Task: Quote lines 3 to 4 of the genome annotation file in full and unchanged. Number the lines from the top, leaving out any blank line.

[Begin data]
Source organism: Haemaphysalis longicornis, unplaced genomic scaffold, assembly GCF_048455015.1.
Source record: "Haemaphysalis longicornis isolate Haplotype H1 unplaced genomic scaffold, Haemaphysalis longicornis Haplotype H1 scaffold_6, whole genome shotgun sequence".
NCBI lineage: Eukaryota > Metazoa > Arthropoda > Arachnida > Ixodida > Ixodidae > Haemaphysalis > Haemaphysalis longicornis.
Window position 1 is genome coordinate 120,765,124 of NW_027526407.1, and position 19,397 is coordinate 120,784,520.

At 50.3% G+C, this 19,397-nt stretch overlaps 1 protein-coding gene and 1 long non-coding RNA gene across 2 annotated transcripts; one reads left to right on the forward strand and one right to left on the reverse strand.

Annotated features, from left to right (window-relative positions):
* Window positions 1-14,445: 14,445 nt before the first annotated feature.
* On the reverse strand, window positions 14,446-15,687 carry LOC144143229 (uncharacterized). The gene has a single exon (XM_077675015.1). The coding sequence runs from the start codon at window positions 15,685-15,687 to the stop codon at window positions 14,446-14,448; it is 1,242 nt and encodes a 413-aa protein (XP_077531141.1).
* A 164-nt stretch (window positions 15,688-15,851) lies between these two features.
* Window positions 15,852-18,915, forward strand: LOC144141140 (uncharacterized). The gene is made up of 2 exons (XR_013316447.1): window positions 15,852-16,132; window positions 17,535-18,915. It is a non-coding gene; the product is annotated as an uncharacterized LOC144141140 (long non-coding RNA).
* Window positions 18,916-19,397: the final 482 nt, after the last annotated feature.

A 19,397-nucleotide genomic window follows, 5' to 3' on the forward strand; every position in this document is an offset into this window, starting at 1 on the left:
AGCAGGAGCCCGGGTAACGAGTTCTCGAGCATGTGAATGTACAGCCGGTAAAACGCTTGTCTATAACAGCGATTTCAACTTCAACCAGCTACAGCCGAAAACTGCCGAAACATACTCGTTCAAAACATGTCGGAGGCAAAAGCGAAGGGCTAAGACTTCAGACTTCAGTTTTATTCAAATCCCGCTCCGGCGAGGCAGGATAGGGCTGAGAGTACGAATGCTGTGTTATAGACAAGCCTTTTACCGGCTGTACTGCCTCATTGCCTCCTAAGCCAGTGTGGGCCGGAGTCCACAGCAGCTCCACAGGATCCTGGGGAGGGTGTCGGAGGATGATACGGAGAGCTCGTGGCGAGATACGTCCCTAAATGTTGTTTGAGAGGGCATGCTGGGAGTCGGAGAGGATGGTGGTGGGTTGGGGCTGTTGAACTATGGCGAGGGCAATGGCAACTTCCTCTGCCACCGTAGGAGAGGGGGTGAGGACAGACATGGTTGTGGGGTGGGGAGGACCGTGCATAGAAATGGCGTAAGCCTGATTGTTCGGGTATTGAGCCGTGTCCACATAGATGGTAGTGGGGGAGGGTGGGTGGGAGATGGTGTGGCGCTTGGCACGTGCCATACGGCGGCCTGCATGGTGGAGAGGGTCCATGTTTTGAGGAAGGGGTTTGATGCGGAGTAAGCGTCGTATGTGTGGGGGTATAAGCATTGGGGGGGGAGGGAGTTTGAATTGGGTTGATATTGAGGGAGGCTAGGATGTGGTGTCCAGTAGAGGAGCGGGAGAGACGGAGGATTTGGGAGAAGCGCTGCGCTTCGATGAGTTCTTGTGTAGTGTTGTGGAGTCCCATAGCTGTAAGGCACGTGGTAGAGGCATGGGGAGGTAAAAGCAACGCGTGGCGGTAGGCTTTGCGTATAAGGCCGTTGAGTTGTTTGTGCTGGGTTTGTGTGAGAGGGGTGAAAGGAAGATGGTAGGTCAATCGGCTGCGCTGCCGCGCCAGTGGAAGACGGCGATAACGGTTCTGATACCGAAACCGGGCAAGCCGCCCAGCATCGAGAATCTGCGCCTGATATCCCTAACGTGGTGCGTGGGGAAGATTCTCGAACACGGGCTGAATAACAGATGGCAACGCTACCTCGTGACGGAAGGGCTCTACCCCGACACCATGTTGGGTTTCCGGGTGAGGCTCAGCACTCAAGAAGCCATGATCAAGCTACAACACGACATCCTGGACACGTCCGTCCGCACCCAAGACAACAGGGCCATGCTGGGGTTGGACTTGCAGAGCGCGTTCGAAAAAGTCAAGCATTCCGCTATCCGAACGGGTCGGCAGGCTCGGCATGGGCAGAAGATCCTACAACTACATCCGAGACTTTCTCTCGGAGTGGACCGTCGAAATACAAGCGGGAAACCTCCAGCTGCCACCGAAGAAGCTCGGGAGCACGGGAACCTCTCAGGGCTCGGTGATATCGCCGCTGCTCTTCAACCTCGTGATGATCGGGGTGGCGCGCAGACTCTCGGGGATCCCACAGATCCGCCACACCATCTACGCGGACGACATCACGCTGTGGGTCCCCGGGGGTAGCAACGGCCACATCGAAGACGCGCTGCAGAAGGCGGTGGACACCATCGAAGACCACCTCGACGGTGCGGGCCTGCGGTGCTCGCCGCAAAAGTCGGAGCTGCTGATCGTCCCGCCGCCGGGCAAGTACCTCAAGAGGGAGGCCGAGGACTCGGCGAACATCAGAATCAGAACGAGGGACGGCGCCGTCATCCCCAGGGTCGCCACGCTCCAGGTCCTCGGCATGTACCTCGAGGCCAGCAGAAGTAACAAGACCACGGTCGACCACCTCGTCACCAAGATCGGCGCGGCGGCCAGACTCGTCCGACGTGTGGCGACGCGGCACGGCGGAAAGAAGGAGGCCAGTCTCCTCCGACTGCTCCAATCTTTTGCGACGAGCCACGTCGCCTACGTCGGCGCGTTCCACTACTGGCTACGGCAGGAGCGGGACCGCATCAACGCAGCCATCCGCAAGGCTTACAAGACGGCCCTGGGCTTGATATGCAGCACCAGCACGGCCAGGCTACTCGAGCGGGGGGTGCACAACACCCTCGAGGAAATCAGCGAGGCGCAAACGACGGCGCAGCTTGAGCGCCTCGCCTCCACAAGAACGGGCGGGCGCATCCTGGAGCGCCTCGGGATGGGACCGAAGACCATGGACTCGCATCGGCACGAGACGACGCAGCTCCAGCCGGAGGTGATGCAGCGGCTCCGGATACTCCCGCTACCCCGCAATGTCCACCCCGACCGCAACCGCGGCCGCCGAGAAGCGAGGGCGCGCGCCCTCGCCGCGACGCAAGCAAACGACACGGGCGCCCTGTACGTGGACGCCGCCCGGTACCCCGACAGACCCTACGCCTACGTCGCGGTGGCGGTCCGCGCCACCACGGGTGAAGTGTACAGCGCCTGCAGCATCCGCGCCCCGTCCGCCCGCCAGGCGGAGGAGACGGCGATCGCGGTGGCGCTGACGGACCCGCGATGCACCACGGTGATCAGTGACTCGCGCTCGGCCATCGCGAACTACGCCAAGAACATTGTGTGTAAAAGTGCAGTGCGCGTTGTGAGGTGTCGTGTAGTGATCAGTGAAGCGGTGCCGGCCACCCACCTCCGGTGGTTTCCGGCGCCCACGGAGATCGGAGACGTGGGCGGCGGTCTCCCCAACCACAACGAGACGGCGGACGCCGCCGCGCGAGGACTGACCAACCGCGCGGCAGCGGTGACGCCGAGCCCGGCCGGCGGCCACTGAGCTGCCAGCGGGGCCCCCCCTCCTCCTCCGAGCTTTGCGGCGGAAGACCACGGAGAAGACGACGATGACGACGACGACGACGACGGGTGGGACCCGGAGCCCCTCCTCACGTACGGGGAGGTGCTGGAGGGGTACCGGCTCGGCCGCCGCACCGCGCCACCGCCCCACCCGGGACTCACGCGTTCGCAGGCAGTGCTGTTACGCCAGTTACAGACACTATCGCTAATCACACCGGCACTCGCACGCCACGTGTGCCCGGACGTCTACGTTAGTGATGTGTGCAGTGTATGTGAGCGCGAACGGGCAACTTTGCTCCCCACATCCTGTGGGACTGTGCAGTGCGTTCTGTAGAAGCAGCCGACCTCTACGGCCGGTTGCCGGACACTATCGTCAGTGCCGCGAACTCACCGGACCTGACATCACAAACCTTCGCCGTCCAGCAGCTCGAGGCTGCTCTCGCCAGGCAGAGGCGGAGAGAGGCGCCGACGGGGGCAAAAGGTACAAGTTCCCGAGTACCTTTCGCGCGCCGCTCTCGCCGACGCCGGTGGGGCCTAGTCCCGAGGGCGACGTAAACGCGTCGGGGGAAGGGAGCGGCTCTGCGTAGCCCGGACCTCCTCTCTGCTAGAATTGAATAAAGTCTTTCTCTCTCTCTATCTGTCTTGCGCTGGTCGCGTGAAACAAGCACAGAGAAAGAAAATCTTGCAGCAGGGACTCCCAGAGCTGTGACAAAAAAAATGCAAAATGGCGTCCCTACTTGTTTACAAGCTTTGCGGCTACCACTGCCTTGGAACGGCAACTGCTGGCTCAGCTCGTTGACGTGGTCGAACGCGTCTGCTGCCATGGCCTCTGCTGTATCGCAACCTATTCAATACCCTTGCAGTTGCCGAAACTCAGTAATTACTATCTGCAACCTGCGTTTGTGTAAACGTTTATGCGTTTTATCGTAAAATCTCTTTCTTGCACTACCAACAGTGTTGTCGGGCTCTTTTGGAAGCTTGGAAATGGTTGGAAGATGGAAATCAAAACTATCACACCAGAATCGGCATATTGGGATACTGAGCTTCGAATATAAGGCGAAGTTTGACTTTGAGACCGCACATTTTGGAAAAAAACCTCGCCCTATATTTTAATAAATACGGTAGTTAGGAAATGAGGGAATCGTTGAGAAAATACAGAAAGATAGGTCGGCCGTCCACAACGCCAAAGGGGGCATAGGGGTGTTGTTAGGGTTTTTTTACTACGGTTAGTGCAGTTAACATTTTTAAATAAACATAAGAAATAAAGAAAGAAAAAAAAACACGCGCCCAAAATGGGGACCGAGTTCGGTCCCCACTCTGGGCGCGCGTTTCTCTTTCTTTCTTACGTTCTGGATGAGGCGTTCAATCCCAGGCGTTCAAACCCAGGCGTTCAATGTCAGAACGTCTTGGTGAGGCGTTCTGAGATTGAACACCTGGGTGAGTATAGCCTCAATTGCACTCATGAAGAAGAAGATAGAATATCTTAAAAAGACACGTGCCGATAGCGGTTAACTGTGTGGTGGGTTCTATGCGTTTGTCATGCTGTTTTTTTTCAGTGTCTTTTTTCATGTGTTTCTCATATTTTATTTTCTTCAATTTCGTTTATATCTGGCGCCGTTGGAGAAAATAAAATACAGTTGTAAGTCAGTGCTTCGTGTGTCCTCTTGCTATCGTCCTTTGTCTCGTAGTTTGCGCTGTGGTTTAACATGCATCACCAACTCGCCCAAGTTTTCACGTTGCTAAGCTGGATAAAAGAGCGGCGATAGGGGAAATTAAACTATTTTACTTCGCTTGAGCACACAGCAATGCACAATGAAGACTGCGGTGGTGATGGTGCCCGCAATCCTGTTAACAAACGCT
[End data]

NCBI lineage: Eukaryota > Metazoa > Arthropoda > Arachnida > Ixodida > Ixodidae > Haemaphysalis > Haemaphysalis longicornis.
Window position 1 is genome coordinate 120,765,124 of NW_027526407.1, and position 19,397 is coordinate 120,784,520.